My siblings and I are here because my mom had an abortion at 19
On January 22nd, 1973, landmark Supreme Court decision Roe v. Wade legalized abortion nationally. Today, we still fight to keep abortion legal, and the common procedure is already effectively banned in various states. On the 46th anniversary of Roe v. Wade, a contributor reflects on how, had Roe not guaranteed her mother’s access to safe, legal abortion and family planning options, neither she nor her sisters would have ever been born.
People often speak about abortion as if it determines the direction a woman takes for her whole life. She either chooses to have children, or she doesn’t.
When my mom was 19, she found out she was pregnant. She and her boyfriend at the time had recently ended their relationship, and she knew that she wasn’t emotionally or financially ready to have a child. It would have blown her life apart, forcing her to move back in with her parents, leaving friends, her apartment, and her job. Now I am older than the age she was when she got pregnant, and I can’t even imagine the shock and uncertainty she must have felt. After heavily weighing her options, my mom decided to have an abortion.
That is, simply put, her abortion story. But the effect that decision had on her, and the way it would go on to shape our family, didn’t end there.
My mom’s unexpected pregnancy and subsequent abortion made her realize that she did want to have children—when the time was right.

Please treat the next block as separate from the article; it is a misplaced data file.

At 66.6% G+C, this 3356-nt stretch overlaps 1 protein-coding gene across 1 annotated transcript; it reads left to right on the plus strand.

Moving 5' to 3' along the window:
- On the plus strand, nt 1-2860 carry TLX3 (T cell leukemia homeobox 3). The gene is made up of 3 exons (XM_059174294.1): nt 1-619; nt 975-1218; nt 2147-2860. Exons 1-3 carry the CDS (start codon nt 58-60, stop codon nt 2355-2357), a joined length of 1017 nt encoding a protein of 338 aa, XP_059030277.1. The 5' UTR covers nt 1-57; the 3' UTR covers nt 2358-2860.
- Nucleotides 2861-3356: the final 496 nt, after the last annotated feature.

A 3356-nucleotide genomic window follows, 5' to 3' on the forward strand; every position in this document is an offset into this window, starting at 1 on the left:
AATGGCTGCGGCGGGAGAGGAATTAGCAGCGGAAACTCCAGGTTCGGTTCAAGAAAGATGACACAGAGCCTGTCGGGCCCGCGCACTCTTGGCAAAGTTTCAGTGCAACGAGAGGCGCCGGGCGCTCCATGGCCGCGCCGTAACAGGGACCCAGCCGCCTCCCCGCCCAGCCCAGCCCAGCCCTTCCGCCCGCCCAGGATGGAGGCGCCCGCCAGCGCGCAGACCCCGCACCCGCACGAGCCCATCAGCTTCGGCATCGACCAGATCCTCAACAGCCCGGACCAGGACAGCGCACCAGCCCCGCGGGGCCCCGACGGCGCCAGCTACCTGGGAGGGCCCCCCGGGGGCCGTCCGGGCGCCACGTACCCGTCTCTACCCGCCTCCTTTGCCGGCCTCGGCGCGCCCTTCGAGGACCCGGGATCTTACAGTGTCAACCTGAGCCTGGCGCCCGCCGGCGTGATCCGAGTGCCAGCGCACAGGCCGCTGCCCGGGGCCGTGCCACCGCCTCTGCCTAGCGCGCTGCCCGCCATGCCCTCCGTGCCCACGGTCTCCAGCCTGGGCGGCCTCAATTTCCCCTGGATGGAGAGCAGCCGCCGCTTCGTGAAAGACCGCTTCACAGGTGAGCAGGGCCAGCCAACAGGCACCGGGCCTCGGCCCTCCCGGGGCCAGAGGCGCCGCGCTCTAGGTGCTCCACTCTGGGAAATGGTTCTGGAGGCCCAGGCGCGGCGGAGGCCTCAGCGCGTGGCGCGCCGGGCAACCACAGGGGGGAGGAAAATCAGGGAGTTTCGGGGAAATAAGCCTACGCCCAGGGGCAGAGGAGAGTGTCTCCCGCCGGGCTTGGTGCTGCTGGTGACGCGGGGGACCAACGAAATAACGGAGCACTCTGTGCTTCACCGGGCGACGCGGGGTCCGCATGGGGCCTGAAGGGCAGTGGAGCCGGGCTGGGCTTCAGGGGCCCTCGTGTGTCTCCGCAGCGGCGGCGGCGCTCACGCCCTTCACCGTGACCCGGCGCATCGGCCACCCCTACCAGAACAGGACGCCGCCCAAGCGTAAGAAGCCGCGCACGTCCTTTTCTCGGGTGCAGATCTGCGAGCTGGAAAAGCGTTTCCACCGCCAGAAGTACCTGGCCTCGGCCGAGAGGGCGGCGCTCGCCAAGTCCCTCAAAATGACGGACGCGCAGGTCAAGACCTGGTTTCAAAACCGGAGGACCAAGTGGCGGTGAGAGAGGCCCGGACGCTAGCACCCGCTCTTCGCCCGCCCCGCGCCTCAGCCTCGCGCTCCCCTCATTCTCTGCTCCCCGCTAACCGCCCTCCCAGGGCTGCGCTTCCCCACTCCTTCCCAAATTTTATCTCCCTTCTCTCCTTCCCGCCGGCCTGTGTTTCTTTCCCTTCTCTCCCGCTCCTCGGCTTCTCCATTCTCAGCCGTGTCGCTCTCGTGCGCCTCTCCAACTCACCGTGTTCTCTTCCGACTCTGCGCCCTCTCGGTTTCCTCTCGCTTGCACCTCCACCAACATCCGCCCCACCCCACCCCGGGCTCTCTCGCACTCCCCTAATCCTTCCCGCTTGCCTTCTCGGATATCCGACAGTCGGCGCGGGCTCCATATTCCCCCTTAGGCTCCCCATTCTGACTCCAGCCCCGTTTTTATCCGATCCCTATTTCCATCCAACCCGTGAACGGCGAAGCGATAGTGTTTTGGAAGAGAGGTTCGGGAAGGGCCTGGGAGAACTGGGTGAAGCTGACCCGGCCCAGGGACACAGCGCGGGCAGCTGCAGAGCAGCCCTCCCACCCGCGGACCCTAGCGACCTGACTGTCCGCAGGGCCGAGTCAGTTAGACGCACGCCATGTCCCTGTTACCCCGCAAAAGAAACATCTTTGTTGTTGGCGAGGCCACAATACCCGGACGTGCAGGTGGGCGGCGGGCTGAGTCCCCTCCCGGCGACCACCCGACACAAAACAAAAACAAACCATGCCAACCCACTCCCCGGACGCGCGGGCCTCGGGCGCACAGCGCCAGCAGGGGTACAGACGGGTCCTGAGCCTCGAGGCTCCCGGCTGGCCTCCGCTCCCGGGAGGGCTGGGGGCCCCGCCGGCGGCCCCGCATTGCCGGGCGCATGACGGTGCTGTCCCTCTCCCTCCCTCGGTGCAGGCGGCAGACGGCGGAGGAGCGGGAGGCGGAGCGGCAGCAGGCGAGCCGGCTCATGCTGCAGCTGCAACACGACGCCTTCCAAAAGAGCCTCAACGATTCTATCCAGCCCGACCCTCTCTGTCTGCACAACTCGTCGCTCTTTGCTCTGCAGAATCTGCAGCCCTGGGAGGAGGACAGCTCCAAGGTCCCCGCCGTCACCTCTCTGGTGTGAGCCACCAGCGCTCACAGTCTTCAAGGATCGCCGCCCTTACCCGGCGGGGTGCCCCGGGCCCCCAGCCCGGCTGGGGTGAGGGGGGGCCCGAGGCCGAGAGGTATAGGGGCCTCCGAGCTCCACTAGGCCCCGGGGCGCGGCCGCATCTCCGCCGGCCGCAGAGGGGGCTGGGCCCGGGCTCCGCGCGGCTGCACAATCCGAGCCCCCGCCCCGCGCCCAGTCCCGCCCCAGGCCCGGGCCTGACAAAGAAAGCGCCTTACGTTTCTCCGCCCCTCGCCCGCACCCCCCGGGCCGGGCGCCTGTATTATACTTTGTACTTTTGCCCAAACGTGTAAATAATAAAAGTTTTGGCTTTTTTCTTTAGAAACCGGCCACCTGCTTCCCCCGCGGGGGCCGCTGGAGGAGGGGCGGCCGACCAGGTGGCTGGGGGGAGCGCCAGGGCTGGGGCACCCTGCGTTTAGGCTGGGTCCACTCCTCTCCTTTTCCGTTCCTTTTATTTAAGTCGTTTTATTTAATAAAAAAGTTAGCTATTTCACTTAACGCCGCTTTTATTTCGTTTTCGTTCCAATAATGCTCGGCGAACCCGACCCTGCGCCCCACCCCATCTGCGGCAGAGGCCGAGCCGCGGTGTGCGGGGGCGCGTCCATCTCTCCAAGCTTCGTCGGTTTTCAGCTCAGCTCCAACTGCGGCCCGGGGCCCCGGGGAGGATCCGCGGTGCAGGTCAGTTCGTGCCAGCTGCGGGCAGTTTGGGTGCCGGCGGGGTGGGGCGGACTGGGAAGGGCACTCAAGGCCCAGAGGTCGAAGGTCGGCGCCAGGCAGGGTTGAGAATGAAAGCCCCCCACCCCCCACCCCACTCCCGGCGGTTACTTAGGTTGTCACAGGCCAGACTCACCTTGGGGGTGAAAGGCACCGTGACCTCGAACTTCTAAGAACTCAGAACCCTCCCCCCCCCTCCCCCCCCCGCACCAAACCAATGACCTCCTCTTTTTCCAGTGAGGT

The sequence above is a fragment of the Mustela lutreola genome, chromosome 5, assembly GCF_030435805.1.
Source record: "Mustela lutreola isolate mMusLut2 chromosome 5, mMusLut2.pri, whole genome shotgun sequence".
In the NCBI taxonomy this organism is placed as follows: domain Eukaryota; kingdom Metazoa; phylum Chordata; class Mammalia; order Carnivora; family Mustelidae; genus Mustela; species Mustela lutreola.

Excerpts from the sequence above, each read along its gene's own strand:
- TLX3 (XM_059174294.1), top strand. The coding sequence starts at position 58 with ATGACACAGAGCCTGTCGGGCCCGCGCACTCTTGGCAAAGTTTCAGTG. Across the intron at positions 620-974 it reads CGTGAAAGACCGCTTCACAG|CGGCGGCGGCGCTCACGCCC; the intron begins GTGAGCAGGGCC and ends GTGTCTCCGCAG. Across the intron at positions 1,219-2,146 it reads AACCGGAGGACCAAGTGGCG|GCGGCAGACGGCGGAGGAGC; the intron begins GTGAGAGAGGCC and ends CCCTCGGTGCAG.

She saw the possibility, however briefly, open in front of her, and she knew it was a door wanted to walk through, one day. She had me when she was ready, and my siblings followed. I am now the oldest of four.
Because she had a choice, my mom was actually empowered to become a mother later in life. Because of Roe v. Wade, she had access to a safe and legal abortion.
Without Roe granting her access to legal abortion, she could have been killed or had her reproductive system permanently damaged by an unsafe and illegal procedure. Then, my siblings and I would have never existed.
I don’t take my mom’s story lightly because, now, we live in a different world. Brett Kavanaugh was elected to the Supreme Court, and we could see Roe v. Wade overturned in our lifetime. Conservative states wait in the wings to dismantle reproductive rights, and the Trump administration attacks them every chance it gets. My right to control my own body is in danger, and when I realize that my sisters and I may not have the same freedom of choice that my mom did, I get even angrier.
I think there are lots of stories like my mom’s in the world, but we don’t hear about them because they don’t fit into the black-and-white narrative that the anti-choice movement tries to push. Having a child and properly caring for that child requires a significant amount of resources. Every person deserves the right to decide whether they’re ready to take on that responsibility. I know that because of my mom, and I will always be grateful for her choice.